The kids love the excitement of cooking outdoors and our eldest toddler is always on hand to offer us a helping hand. Using the stove outdoors with the kids not only teaches them new skills and things to be aware of, it also involves them in the day-to-day running and successes of our adventures.
The result? It keeps them happy and engaged and wanting even more.
You never like to think that adventures will go wrong but, by being prepared, you’ll be able to minimise any physical and emotional discomfort when or if they do.
For instance, we all know that kids who love to go clambering over rocks and boulders will, at some point, bang a knee or scrape an elbow. We also understand as parents that kids simply cannot resist any standing water found on or around the trail. It simply has to be kicked, jumped in, rolled in…you name it!
Consequently, stuffed at the bottom of our carrier is a first aid kit and emergency clothes.
The first aid kit is there because, as mentioned earlier, our hikes take us to some pretty isolated areas. Being a qualified first aider (a course I feel all parents should invest in) and having a range of kit available to deal with cuts, bangs and everything in-between, gives me the confidence to let my kids explore the great outdoors.
As much as I love holding their hands, when they’re outdoors I want them skipping across rocks and climbing trees. It’s not reckless abandon, it’s managing the risk that exists to enable them to have fun and fulfil their childish instincts while providing them with the safety net of our knowledge, ability and kit.
In terms of spare clothes, socks, hats, gloves, and a spare warm layer are top of the list. In the summer, spare socks are a must for toddlers. I’ve lost count of the number of times we’ve resorted to our spares.
urthermore, if one of your toddlers happen to throw off a glove or mitt because, in their eyes, it interferes with their ability to smear mud on something, socks can make great little hand warmers.
Similarly, having hats and gloves to hand, even on a seemingly warm day, can mean the difference between cutting an adventure short if the weather turns or embracing that change and keeping those big smiles on those little faces.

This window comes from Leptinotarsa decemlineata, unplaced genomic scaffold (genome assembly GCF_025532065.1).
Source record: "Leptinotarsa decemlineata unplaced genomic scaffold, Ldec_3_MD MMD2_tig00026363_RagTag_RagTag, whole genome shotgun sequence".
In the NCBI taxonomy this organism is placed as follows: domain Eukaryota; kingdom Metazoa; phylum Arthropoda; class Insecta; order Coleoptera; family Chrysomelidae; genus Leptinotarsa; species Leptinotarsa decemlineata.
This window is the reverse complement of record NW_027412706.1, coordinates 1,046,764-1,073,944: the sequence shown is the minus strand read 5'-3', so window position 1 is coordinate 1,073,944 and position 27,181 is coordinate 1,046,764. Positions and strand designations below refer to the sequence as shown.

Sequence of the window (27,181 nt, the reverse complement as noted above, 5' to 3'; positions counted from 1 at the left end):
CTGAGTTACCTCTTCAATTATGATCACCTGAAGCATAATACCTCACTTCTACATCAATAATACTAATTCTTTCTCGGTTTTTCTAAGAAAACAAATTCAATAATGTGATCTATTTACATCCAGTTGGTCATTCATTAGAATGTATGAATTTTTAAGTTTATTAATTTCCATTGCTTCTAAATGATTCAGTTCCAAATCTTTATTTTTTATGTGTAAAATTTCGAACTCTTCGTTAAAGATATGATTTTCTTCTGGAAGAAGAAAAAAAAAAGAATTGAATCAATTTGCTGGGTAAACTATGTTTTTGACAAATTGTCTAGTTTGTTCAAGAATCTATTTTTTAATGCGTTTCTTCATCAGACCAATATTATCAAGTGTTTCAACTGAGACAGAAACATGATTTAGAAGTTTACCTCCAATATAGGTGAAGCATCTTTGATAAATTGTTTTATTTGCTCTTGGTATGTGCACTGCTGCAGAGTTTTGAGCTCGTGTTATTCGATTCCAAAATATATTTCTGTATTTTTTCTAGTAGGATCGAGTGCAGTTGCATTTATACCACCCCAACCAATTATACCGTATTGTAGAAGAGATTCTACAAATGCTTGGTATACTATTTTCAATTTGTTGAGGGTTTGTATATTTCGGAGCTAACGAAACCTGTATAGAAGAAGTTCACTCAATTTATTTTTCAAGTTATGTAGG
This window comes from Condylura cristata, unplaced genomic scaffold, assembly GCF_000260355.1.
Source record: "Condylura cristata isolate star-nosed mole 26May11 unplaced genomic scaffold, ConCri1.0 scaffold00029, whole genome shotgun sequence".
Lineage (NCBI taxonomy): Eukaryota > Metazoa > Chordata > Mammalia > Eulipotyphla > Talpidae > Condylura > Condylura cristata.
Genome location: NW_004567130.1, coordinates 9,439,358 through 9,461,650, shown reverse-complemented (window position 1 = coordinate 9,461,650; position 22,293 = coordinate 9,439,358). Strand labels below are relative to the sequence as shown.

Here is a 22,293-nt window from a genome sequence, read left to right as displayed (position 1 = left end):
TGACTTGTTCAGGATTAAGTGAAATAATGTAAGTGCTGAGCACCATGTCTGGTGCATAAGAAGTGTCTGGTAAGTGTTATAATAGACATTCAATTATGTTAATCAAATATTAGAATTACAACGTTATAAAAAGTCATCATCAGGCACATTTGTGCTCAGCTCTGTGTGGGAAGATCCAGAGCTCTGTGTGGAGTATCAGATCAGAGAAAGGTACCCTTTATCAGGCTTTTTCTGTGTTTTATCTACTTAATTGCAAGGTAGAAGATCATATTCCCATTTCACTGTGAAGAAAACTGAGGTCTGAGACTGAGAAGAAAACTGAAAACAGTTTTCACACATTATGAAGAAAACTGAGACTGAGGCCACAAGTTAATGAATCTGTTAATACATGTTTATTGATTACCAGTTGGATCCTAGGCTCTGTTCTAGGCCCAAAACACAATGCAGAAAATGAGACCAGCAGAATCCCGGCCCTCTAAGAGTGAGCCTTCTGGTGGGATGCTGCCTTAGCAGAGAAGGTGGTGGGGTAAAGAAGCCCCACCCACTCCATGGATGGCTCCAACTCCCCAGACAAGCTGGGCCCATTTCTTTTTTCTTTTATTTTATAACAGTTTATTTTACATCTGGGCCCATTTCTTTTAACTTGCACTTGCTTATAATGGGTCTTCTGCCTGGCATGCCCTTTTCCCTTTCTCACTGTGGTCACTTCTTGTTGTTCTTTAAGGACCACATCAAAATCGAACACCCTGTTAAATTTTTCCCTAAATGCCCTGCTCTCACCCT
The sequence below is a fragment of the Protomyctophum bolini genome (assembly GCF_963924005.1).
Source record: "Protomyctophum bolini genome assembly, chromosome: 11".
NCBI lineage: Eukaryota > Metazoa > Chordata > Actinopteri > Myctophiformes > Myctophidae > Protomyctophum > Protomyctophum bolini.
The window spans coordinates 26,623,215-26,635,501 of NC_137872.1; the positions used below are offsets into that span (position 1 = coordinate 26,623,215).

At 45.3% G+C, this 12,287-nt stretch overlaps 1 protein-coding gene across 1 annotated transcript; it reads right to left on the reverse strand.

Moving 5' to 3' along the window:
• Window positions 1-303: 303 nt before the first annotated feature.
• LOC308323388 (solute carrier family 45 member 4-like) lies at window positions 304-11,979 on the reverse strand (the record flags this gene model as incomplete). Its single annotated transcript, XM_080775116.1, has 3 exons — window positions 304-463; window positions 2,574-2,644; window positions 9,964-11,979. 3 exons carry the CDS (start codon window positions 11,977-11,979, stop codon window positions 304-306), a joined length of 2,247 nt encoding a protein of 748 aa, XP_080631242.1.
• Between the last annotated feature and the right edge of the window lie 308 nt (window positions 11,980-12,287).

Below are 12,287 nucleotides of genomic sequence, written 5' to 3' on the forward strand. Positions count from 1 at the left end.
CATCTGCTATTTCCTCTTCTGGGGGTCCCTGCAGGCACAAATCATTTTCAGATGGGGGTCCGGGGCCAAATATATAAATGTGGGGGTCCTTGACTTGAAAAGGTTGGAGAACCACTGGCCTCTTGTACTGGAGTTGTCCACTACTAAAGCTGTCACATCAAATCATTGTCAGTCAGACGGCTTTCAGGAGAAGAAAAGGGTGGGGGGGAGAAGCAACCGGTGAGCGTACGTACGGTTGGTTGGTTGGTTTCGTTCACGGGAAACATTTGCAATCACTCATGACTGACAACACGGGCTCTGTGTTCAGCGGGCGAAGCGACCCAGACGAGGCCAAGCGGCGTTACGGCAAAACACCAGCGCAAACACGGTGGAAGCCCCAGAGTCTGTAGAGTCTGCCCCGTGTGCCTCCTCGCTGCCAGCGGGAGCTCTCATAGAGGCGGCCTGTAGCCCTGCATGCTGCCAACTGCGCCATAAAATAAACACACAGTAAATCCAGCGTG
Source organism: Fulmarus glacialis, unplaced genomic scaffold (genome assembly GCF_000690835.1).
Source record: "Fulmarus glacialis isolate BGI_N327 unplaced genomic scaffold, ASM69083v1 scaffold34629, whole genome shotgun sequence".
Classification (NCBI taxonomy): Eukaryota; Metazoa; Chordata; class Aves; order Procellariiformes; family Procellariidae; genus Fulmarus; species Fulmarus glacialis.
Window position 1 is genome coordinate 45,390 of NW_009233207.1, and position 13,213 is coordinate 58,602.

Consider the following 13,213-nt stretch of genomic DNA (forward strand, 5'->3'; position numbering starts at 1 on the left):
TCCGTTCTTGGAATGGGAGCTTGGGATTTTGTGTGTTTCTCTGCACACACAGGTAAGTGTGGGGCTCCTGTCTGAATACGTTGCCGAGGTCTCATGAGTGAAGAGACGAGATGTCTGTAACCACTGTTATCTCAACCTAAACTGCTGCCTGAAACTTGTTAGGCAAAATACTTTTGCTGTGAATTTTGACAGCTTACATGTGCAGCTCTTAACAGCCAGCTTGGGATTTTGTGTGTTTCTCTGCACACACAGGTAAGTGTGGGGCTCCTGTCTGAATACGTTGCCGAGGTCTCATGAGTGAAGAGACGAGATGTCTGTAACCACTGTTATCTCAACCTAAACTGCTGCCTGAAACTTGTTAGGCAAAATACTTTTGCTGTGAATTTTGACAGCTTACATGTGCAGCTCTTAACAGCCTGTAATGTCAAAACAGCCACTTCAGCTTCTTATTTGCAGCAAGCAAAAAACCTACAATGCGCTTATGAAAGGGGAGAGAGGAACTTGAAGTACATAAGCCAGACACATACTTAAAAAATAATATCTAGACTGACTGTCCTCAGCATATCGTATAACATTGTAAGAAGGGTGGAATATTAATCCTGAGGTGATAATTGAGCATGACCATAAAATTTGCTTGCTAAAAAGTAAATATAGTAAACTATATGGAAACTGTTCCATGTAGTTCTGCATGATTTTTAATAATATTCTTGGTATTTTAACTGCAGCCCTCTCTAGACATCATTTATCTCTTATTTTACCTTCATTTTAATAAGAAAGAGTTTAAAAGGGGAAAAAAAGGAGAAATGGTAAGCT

Lastly, a spare warm layer, such as a fleece or insulated jacket, means that lakeside picnics can last a lot longer.
You have to remember that, although they may look like the physical embodiment of a bath of sweat while they’re tearing around on the hill, as soon as they stop, their body temperature drops. As such, adjusting their layers as they adjust their activity is one of our top priorities.
Lastly, we always carry our group shelter (bothy). These are relatively inexpensive but provide a wealth of fun and protection for us and the kids. Apart from being there for us in the event of a true emergency, we’ve been known to get the bothy out if the wind starts gusting during our picnic. The kids think it’s some sort of awesome den. We think it’s awesome because it’s so flexible. Even if you’ve just got soggy or saturated ground to contend with, the bothy can be pulled out and used to sit the entire family on.
Come on! Surely you didn’t think that I’d leave these off our essentials list, did you?
One of life’s biggest motivators – sweets and chocolate. In our house any sort of sugar is an absolute treat. Our youngest even mimics me by wagging her finger, grinning from ear to ear and repeating ‘no sweets, no choc choc’. Like all kids, they’d have it for breakfast if they could.
However, that makes treats even more powerful on days out in the hills.
The most difficult stage for us personally was when our eldest outgrew his carrier – something our youngest will do later this year. Suddenly, apart from the odd shoulder ride or piggy back, he was having to walk, what was for him, much bigger distances. He coped amazingly well.
It’s something that a lot of parents we know often comment on about our kids: just what great little walkers they are. The trick, apart from keeping them warm, comfortable and engaged using a range of trail games, is sweets and choc choc.
Whether it be Jelly Babies (I personally like the Tropical edition) or leftover Easter eggs or selection boxes, we use them to reward getting to the next notable feature on the walk. It works an absolute…treat!
They have also now become accustomed to café stops at the end of our walks. So, although cake may well be off the menu during the week, it’s certainly back on it weekends.
You only have to look at their little faces, satisfied from a day of adventure and chocolate cake, to realise they genuinely enjoy and thrive from being outdoors.